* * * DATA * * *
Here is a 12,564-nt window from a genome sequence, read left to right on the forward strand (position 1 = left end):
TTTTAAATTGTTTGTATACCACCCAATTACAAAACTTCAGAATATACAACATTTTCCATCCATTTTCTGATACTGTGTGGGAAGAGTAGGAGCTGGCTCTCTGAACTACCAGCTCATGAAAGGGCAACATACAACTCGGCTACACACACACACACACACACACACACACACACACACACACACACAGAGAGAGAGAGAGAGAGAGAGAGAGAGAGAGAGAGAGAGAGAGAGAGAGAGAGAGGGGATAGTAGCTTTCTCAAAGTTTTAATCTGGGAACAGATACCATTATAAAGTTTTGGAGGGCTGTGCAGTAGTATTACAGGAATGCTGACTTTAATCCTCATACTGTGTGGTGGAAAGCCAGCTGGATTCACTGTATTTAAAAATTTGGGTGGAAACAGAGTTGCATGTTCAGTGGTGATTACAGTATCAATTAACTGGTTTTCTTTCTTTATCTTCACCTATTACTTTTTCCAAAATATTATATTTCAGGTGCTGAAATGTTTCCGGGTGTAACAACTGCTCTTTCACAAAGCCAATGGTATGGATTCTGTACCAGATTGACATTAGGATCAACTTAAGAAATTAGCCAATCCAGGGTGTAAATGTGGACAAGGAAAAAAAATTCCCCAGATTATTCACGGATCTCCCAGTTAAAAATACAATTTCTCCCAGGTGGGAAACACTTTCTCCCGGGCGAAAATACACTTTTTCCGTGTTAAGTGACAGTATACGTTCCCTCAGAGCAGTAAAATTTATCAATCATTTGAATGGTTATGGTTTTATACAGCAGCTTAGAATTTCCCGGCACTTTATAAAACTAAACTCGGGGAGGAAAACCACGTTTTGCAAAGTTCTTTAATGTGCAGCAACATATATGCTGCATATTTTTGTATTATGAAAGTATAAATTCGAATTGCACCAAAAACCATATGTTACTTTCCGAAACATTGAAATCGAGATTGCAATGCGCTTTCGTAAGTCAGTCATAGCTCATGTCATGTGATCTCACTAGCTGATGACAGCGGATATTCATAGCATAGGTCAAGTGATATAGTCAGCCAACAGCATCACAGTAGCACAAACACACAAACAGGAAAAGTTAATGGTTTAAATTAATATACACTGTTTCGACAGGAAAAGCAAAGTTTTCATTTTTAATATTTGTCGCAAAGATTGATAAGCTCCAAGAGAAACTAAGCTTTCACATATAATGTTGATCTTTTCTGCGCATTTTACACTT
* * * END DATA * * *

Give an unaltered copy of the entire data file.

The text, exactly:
Here is a 12,564-nt window from a genome sequence, read left to right on the forward strand (position 1 = left end):
TTTTAAATTGTTTGTATACCACCCAATTACAAAACTTCAGAATATACAACATTTTCCATCCATTTTCTGATACTGTGTGGGAAGAGTAGGAGCTGGCTCTCTGAACTACCAGCTCATGAAAGGGCAACATACAACTCGGCTACACACACACACACACACACACACACACACACACACACACACACAGAGAGAGAGAGAGAGAGAGAGAGAGAGAGAGAGAGAGAGAGAGAGAGAGAGAGAGGGGATAGTAGCTTTCTCAAAGTTTTAATCTGGGAACAGATACCATTATAAAGTTTTGGAGGGCTGTGCAGTAGTATTACAGGAATGCTGACTTTAATCCTCATACTGTGTGGTGGAAAGCCAGCTGGATTCACTGTATTTAAAAATTTGGGTGGAAACAGAGTTGCATGTTCAGTGGTGATTACAGTATCAATTAACTGGTTTTCTTTCTTTATCTTCACCTATTACTTTTTCCAAAATATTATATTTCAGGTGCTGAAATGTTTCCGGGTGTAACAACTGCTCTTTCACAAAGCCAATGGTATGGATTCTGTACCAGATTGACATTAGGATCAACTTAAGAAATTAGCCAATCCAGGGTGTAAATGTGGACAAGGAAAAAAAATTCCCCAGATTATTCACGGATCTCCCAGTTAAAAATACAATTTCTCCCAGGTGGGAAACACTTTCTCCCGGGCGAAAATACACTTTTTCCGTGTTAAGTGACAGTATACGTTCCCTCAGAGCAGTAAAATTTATCAATCATTTGAATGGTTATGGTTTTATACAGCAGCTTAGAATTTCCCGGCACTTTATAAAACTAAACTCGGGGAGGAAAACCACGTTTTGCAAAGTTCTTTAATGTGCAGCAACATATATGCTGCATATTTTTGTATTATGAAAGTATAAATTCGAATTGCACCAAAAACCATATGTTACTTTCCGAAACATTGAAATCGAGATTGCAATGCGCTTTCGTAAGTCAGTCATAGCTCATGTCATGTGATCTCACTAGCTGATGACAGCGGATATTCATAGCATAGGTCAAGTGATATAGTCAGCCAACAGCATCACAGTAGCACAAACACACAAACAGGAAAAGTTAATGGTTTAAATTAATATACACTGTTTCGACAGGAAAAGCAAAGTTTTCATTTTTAATATTTGTCGCAAAGATTGATAAGCTCCAAGAGAAACTAAGCTTTCACATATAATGTTGATCTTTTCTGCGCATTTTACACTT